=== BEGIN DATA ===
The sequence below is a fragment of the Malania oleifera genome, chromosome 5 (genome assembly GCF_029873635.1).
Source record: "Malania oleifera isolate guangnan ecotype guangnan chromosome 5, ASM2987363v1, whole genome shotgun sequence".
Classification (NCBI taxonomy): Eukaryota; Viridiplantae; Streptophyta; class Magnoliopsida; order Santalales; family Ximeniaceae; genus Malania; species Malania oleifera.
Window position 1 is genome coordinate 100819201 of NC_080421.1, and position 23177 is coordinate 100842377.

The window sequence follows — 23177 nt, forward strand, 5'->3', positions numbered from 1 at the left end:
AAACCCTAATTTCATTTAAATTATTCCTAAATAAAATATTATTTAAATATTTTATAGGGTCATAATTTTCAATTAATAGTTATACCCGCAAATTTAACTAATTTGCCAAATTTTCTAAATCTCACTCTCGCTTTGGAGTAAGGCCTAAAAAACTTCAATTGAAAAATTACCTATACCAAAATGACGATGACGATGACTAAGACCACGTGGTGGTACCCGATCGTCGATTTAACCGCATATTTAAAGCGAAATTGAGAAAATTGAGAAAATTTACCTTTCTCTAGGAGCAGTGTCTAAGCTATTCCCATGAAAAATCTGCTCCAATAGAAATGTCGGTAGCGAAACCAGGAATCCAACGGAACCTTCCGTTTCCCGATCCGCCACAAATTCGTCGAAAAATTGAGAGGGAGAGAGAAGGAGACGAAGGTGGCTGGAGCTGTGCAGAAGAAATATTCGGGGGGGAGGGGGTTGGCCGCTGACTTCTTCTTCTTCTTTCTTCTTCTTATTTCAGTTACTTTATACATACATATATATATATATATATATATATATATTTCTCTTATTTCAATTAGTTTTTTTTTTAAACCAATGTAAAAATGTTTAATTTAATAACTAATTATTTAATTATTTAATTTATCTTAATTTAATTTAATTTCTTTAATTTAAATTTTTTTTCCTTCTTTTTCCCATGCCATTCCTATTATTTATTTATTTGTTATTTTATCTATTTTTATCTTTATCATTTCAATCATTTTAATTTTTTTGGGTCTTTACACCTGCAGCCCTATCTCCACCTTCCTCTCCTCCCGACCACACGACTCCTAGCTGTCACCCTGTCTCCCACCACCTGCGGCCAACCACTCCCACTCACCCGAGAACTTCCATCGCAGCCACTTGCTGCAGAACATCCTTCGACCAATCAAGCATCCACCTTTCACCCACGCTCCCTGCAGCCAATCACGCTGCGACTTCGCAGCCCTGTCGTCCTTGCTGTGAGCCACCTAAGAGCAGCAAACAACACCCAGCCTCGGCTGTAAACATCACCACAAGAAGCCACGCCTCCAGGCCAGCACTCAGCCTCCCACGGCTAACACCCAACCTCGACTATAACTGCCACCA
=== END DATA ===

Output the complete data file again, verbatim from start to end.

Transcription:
The sequence below is a fragment of the Malania oleifera genome, chromosome 5 (genome assembly GCF_029873635.1).
Source record: "Malania oleifera isolate guangnan ecotype guangnan chromosome 5, ASM2987363v1, whole genome shotgun sequence".
Classification (NCBI taxonomy): Eukaryota; Viridiplantae; Streptophyta; class Magnoliopsida; order Santalales; family Ximeniaceae; genus Malania; species Malania oleifera.
Window position 1 is genome coordinate 100819201 of NC_080421.1, and position 23177 is coordinate 100842377.

The window sequence follows — 23177 nt, forward strand, 5'->3', positions numbered from 1 at the left end:
AAACCCTAATTTCATTTAAATTATTCCTAAATAAAATATTATTTAAATATTTTATAGGGTCATAATTTTCAATTAATAGTTATACCCGCAAATTTAACTAATTTGCCAAATTTTCTAAATCTCACTCTCGCTTTGGAGTAAGGCCTAAAAAACTTCAATTGAAAAATTACCTATACCAAAATGACGATGACGATGACTAAGACCACGTGGTGGTACCCGATCGTCGATTTAACCGCATATTTAAAGCGAAATTGAGAAAATTGAGAAAATTTACCTTTCTCTAGGAGCAGTGTCTAAGCTATTCCCATGAAAAATCTGCTCCAATAGAAATGTCGGTAGCGAAACCAGGAATCCAACGGAACCTTCCGTTTCCCGATCCGCCACAAATTCGTCGAAAAATTGAGAGGGAGAGAGAAGGAGACGAAGGTGGCTGGAGCTGTGCAGAAGAAATATTCGGGGGGGAGGGGGTTGGCCGCTGACTTCTTCTTCTTCTTTCTTCTTCTTATTTCAGTTACTTTATACATACATATATATATATATATATATATATATATTTCTCTTATTTCAATTAGTTTTTTTTTTAAACCAATGTAAAAATGTTTAATTTAATAACTAATTATTTAATTATTTAATTTATCTTAATTTAATTTAATTTCTTTAATTTAAATTTTTTTTCCTTCTTTTTCCCATGCCATTCCTATTATTTATTTATTTGTTATTTTATCTATTTTTATCTTTATCATTTCAATCATTTTAATTTTTTTGGGTCTTTACACCTGCAGCCCTATCTCCACCTTCCTCTCCTCCCGACCACACGACTCCTAGCTGTCACCCTGTCTCCCACCACCTGCGGCCAACCACTCCCACTCACCCGAGAACTTCCATCGCAGCCACTTGCTGCAGAACATCCTTCGACCAATCAAGCATCCACCTTTCACCCACGCTCCCTGCAGCCAATCACGCTGCGACTTCGCAGCCCTGTCGTCCTTGCTGTGAGCCACCTAAGAGCAGCAAACAACACCCAGCCTCGGCTGTAAACATCACCACAAGAAGCCACGCCTCCAGGCCAGCACTCAGCCTCCCACGGCTAACACCCAACCTCGACTATAACTGCCACCA